Owned by the Despujol family since 1847, Château Nenin in Pomerol was considered an underperformer before Jean-Hubert and Michel Delon from Château Léoville-Las Cases purchased the property from their cousins (by marriage) in 1997. In 1999, the Delons added 4 hectares of vines from Château Certain and in 2004 they renovated the Château and winery. These days the 32 hectares of vineyard are planted to 78% Merlot, 21% Cabernet Franc and 1% Cabernet Sauvignon (down from 20% in the 1990s) producing a much-improved wine that has more depth and much finer tannins.
"A beautiful young red with chocolate, hazelnuts and ripe berries. It’s full-bodied with round, juicy tannins. Mineral character to the wine. Smoky and chocolate notes, too. 70% merlot and 30% cabernet franc. Bright, focused finish. Persistent."
95-96 Points, JamesSuckling.com
"The layers of fruit come through strongly on the nose. Plum and raspberry richness wrapped up with raspberry leaf and sage, this just gently tiptoes through the palate. Extraction is careful and delicate and yet there is a lot of power. This is always a Left Bank style of Pomerol giving a restrained savoury feel with freshness and classicism. Opens slowly in the glass and needs time over ageing. In the cellar, they cut the extraction time down by half compared to 2018, because the skins were so thick. 40% new oak.
Drinking Window 2026 - 2040"
94 Points, Decanter
"The 2019 Nenin was picked from 14 September to 8 October and is matured in 45% new oak barrels. There is a splash more Cabernet Franc in the blend this year, 30%, which benefits this wine. It sports a very attractive nose that to my mind displays more delineation, more clarity than recent vintages. You could almost say that there is a lightness of touch, vivid red and blue fruit mixed with incense and blood orange. The palate is very well balanced with supple tannins, a fine bead of acidity and just the right amount of salinity. Aeration uncovers hidden spicy notes towards the sappy finish, leaving the mouth tingling after exit. This is an absolutely delightful, accomplished Nenin."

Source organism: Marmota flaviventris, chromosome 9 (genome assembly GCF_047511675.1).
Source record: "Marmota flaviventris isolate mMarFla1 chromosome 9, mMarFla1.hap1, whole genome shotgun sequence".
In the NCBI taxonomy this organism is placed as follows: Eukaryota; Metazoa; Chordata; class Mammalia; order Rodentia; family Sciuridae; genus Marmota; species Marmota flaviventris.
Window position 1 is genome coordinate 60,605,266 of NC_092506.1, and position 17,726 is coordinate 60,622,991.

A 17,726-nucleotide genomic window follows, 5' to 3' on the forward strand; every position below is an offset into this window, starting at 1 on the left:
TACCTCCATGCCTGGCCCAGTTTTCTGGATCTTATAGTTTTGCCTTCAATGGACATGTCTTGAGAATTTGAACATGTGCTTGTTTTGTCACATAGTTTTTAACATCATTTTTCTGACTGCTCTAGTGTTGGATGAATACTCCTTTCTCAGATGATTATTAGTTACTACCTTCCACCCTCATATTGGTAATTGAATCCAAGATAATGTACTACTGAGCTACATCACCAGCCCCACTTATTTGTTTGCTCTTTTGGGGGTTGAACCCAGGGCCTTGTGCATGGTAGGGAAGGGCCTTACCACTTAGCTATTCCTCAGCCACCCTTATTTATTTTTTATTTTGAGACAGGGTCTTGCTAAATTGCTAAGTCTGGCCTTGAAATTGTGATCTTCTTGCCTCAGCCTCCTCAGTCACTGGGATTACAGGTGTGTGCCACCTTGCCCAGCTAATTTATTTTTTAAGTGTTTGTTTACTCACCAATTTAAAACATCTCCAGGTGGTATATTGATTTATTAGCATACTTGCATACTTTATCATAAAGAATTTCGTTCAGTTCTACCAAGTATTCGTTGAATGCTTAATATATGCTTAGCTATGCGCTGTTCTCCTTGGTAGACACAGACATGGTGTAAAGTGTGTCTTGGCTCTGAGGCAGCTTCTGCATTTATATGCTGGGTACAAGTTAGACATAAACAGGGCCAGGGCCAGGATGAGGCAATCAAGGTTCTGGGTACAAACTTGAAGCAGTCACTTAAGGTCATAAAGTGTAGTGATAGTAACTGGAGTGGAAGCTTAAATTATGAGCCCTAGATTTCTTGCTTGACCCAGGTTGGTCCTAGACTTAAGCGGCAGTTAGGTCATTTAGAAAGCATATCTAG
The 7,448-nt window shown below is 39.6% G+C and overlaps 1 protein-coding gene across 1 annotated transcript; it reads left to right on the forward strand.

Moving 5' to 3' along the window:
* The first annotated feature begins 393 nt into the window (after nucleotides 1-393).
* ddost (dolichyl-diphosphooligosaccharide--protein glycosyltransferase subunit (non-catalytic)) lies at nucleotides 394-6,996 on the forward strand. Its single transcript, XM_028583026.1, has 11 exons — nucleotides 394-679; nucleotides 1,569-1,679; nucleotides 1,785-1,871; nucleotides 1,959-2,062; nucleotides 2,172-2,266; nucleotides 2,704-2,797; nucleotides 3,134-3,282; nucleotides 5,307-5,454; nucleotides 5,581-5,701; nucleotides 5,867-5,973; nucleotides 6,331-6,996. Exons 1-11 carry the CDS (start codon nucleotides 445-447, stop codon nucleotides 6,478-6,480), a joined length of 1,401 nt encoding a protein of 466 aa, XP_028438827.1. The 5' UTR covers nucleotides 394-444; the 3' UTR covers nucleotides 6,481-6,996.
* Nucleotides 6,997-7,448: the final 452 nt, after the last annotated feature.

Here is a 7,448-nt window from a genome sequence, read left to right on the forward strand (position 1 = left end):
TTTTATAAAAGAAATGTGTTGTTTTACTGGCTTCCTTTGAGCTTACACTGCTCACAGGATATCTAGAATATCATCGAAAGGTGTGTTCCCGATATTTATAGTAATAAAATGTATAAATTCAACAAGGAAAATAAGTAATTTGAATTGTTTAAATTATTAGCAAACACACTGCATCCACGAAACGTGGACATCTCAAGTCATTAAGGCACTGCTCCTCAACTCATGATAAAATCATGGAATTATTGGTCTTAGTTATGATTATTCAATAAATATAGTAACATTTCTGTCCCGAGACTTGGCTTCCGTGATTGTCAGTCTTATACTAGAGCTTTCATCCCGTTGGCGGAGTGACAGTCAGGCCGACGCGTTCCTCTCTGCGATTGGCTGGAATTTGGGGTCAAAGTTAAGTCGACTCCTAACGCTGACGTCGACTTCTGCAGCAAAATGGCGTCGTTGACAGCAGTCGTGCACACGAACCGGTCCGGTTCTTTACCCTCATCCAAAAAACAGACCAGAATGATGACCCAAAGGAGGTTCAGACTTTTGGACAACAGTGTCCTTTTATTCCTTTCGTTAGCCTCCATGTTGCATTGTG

92-94 Points, Vinous
Pomerol, on the Right Bank of Bordeaux’s Gironde River, produces some of the world’s most sought-after wines, including those from such storied properties as Chateau Petrus. Yet Pomerol, the smallest of the fine-wine-producing districts of Bordeaux, offers no Grand Cru or Premier Cru wines: It’s the most significant Bordeaux appellation not included in any quality ranking. At the time of the historic 1855 Classification of Bordeaux, Right Bank chateaux were considered remote and difficult to travel to, and so were ignored by the merchants who created the classification. (St. Émilion, a notable neighbour on the Right Bank, created its own classification system in 1954.)
Pomerol has managed to do quite well without this form of validation. Pomerol’s predominantly clay soil is ideally suited for Merlot, the primary grape used in the appellation. Cabernet Franc and Cabernet Sauvignon are also included in Pomerol’s blended red wines. The wines of Pomerol are lush and rich, and generally not as tannic as the Cabernet-based wines of Bordeaux’s Left Bank. Although Pomerol’s very best wines are capable of aging for decades, most are made for immediate consumption. These Merlot-based wines are known for their lush texture, elegance and grace, as well as the softer tannins they offer in comparison to the Cabernet Sauvignon-based wines made elsewhere in Bordeaux.